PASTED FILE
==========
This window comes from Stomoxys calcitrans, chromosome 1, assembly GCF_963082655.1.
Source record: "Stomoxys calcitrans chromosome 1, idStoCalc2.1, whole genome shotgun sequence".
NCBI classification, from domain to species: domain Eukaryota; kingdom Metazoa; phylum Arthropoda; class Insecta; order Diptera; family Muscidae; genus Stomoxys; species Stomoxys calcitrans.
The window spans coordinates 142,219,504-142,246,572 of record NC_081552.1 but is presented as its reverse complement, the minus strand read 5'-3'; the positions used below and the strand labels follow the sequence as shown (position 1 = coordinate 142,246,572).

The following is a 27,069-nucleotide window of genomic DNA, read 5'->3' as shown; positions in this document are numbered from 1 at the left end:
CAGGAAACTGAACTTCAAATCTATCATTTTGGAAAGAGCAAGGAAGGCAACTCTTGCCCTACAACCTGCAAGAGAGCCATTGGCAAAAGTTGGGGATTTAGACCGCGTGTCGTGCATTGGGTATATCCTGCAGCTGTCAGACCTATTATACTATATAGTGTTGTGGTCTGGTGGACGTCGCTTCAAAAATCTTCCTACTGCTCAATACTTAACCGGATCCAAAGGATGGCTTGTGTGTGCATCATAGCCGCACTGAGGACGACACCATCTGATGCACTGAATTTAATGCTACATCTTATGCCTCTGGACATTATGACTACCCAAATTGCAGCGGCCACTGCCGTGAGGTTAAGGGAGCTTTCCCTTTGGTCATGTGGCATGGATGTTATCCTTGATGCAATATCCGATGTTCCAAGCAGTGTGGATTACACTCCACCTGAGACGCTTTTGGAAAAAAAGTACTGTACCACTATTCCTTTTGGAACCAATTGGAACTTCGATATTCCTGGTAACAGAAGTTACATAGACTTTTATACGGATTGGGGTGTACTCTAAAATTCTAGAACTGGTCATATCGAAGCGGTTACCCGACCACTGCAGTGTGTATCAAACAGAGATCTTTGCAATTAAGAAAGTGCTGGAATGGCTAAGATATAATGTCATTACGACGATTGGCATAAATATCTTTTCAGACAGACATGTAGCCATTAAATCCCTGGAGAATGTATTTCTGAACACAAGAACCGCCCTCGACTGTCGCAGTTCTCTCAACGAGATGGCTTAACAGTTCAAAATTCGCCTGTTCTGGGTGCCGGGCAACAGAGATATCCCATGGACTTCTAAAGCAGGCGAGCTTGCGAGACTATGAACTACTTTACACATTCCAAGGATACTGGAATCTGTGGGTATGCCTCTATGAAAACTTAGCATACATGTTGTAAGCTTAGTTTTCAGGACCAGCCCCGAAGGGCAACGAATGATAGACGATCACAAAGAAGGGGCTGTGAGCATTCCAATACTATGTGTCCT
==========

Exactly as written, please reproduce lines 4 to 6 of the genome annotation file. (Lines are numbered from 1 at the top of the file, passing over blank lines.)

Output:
The window spans coordinates 142,219,504-142,246,572 of record NC_081552.1 but is presented as its reverse complement, the minus strand read 5'-3'; the positions used below and the strand labels follow the sequence as shown (position 1 = coordinate 142,246,572).

The following is a 27,069-nucleotide window of genomic DNA, read 5'->3' as shown; positions in this document are numbered from 1 at the left end:
CAGGAAACTGAACTTCAAATCTATCATTTTGGAAAGAGCAAGGAAGGCAACTCTTGCCCTACAACCTGCAAGAGAGCCATTGGCAAAAGTTGGGGATTTAGACCGCGTGTCGTGCATTGGGTATATCCTGCAGCTGTCAGACCTATTATACTATATAGTGTTGTGGTCTGGTGGACGTCGCTTCAAAAATCTTCCTACTGCTCAATACTTAACCGGATCCAAAGGATGGCTTGTGTGTGCATCATAGCCGCACTGAGGACGACACCATCTGATGCACTGAATTTAATGCTACATCTTATGCCTCTGGACATTATGACTACCCAAATTGCAGCGGCCACTGCCGTGAGGTTAAGGGAGCTTTCCCTTTGGTCATGTGGCATGGATGTTATCCTTGATGCAATATCCGATGTTCCAAGCAGTGTGGATTACACTCCACCTGAGACGCTTTTGGAAAAAAAGTACTGTACCACTATTCCTTTTGGAACCAATTGGAACTTCGATATTCCTGGTAACAGAAGTTACATAGACTTTTATACGGATTGGGGTGTACTCTAAAATTCTAGAACTGGTCATATCGAAGCGGTTACCCGACCACTGCAGTGTGTATCAAACAGAGATCTTTGCAATTAAGAAAGTGCTGGAATGGCTAAGATATAATGTCATTACGACGATTGGCATAAATATCTTTTCAGACAGACATGTAGCCATTAAATCCCTGGAGAATGTATTTCTGAACACAAGAACCGCCCTCGACTGTCGCAGTTCTCTCAACGAGATGGCTTAACAGTTCAAAATTCGCCTGTTCTGGGTGCCGGGCAACAGAGATATCCCATGGACTTCTAAAGCAGGCGAGCTTGCGAGACTATGAACTACTTTACACATTCCAAGGATACTGGAATCTGTGGGTATGCCTCTATGAAAACTTAGCATACATGTTGTAAGCTTAGTTTTCAGGACCAGCCCCGAAGGGCAACGAATGATAGACGATCACAAAGAAGGGGCTGTGAGCATTCCAATACTATGTGTCCT